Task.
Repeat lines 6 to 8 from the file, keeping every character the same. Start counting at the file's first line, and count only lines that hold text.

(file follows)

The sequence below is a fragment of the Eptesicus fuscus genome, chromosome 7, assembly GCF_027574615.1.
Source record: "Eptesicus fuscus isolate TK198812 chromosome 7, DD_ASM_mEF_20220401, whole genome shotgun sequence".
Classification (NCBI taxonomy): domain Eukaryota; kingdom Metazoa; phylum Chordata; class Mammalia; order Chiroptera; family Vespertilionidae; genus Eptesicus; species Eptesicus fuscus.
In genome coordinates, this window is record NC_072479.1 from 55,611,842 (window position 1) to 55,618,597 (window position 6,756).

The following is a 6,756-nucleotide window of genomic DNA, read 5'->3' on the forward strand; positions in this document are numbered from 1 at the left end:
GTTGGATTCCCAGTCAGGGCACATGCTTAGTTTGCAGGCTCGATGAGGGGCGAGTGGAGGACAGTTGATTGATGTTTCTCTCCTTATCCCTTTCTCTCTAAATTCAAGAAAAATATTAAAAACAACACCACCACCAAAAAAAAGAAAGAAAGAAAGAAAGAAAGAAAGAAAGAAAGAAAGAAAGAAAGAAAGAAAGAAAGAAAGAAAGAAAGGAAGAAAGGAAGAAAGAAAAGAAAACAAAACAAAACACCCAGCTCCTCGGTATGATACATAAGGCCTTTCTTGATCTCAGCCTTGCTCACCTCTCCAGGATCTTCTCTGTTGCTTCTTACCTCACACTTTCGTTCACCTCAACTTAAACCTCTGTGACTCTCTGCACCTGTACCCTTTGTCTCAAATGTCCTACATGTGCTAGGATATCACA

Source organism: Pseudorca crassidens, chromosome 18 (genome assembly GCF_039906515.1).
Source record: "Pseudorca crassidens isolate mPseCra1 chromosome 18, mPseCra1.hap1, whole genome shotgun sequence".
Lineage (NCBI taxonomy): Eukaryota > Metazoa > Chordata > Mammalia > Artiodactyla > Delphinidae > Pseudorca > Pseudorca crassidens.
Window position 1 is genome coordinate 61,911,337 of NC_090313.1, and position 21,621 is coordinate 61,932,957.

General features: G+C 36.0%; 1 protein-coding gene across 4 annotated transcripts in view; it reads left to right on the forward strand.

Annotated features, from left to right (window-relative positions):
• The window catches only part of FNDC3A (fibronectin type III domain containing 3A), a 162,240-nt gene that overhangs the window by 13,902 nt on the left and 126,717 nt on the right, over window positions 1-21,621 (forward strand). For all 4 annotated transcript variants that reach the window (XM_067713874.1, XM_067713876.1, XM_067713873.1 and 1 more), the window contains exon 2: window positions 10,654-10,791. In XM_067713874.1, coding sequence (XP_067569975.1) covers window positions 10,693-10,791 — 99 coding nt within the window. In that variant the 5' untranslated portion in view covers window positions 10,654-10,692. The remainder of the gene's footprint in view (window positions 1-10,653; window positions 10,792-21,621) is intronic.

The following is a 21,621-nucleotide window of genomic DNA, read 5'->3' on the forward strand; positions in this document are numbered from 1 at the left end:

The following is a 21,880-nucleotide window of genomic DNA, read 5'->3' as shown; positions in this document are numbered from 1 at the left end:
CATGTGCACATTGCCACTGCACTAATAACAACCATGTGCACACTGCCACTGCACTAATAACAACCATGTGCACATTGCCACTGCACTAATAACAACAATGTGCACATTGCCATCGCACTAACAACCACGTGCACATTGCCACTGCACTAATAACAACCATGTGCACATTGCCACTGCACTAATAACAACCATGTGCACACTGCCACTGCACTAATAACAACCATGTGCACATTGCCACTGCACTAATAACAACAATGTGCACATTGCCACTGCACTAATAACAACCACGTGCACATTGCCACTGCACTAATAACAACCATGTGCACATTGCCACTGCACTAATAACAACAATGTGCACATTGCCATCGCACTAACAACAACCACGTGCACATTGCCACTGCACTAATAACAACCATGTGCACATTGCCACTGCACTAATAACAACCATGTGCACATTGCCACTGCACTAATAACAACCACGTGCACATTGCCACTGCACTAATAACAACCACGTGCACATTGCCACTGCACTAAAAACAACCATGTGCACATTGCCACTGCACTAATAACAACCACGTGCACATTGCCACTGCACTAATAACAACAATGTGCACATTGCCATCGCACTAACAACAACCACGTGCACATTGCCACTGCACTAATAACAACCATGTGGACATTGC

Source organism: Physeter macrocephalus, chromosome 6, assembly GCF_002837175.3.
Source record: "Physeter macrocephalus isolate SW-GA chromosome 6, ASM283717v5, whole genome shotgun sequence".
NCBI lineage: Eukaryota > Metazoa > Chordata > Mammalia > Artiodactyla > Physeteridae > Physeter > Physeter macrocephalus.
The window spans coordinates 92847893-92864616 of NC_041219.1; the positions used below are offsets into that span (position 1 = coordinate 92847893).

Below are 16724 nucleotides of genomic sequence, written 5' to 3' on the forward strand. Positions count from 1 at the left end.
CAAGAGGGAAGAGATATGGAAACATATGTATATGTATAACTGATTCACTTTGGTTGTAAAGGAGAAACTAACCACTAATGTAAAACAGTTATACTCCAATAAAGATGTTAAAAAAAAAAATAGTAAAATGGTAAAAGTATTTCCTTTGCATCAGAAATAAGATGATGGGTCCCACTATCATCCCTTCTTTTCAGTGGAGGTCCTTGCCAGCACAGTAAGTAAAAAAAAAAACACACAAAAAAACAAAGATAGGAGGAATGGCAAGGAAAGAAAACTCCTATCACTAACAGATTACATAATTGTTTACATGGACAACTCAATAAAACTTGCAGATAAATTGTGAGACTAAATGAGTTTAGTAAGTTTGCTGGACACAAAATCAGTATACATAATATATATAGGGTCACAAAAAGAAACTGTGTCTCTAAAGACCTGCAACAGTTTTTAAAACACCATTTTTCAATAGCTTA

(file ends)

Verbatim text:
GTTGGATTCCCAGTCAGGGCACATGCTTAGTTTGCAGGCTCGATGAGGGGCGAGTGGAGGACAGTTGATTGATGTTTCTCTCCTTATCCCTTTCTCTCTAAATTCAAGAAAAATATTAAAAACAACACCACCACCAAAAAAAAGAAAGAAAGAAAGAAAGAAAGAAAGAAAGAAAGAAAGAAAGAAAGAAAGAAAGAAAGAAAGAAAGAAAGGAAGAAAGGAAGAAAGAAAAGAAAACAAAACAAAACACCCAGCTCCTCGGTATGATACATAAGGCCTTTCTTGATCTCAGCCTTGCTCACCTCTCCAGGATCTTCTCTGTTGCTTCTTACCTCACACTTTCGTTCACCTCAACTTAAACCTCTGTGACTCTCTGCACCTGTACCCTTTGTCTCAAATGTCCTACATGTGCTAGGATATCACA

Source organism: Pseudorca crassidens, chromosome 18 (genome assembly GCF_039906515.1).
Source record: "Pseudorca crassidens isolate mPseCra1 chromosome 18, mPseCra1.hap1, whole genome shotgun sequence".